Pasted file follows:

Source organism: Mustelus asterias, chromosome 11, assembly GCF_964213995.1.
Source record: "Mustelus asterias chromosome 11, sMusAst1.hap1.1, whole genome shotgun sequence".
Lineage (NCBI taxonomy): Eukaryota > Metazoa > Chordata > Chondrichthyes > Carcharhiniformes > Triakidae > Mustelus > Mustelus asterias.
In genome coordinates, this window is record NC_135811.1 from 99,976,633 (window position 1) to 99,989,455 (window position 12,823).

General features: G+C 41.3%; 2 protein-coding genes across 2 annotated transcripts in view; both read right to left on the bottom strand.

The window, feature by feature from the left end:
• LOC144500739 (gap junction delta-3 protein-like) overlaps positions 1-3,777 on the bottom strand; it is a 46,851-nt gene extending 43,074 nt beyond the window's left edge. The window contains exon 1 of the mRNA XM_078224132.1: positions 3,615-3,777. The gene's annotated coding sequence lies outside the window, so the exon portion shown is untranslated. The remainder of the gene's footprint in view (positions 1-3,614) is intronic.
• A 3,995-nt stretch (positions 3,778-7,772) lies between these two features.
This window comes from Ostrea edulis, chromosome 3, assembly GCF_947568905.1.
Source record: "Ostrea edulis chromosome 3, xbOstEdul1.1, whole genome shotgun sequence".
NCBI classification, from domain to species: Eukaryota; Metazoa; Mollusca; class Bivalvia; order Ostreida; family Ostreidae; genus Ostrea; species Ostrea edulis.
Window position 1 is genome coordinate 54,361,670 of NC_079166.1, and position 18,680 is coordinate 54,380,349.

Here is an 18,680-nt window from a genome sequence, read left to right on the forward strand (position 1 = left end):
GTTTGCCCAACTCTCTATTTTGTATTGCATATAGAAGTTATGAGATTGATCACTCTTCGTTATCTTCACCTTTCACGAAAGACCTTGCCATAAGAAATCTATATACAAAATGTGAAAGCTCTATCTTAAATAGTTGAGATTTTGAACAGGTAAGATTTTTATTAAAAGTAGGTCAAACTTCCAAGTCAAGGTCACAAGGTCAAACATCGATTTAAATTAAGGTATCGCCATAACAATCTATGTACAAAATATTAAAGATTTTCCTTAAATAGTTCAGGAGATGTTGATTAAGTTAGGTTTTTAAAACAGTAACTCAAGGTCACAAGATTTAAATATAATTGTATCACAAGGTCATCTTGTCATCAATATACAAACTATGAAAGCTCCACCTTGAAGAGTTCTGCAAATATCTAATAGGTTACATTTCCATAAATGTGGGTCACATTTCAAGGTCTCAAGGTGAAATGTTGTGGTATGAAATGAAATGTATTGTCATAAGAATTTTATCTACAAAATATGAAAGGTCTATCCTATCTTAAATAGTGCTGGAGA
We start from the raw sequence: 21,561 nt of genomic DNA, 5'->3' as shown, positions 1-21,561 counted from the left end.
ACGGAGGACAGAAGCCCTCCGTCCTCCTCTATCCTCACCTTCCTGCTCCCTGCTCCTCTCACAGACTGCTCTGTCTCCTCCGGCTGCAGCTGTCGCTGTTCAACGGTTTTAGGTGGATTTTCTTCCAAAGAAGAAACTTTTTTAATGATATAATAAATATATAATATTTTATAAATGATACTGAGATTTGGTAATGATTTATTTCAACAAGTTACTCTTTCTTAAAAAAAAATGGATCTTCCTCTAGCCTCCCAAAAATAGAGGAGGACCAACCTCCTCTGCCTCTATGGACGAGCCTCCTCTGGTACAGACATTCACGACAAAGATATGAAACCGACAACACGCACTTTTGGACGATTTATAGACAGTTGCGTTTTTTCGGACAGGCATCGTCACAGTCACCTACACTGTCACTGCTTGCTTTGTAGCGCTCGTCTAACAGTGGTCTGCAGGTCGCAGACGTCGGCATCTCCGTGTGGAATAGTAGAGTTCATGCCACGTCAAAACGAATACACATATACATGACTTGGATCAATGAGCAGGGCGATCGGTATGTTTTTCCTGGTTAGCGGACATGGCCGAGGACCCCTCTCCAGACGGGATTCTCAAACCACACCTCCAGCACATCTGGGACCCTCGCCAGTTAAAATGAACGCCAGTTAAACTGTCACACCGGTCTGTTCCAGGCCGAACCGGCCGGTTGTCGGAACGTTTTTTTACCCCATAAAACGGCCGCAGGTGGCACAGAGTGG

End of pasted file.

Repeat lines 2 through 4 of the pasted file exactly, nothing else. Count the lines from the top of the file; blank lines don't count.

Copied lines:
Source record: "Mustelus asterias chromosome 11, sMusAst1.hap1.1, whole genome shotgun sequence".
Lineage (NCBI taxonomy): Eukaryota > Metazoa > Chordata > Chondrichthyes > Carcharhiniformes > Triakidae > Mustelus > Mustelus asterias.
In genome coordinates, this window is record NC_135811.1 from 99,976,633 (window position 1) to 99,989,455 (window position 12,823).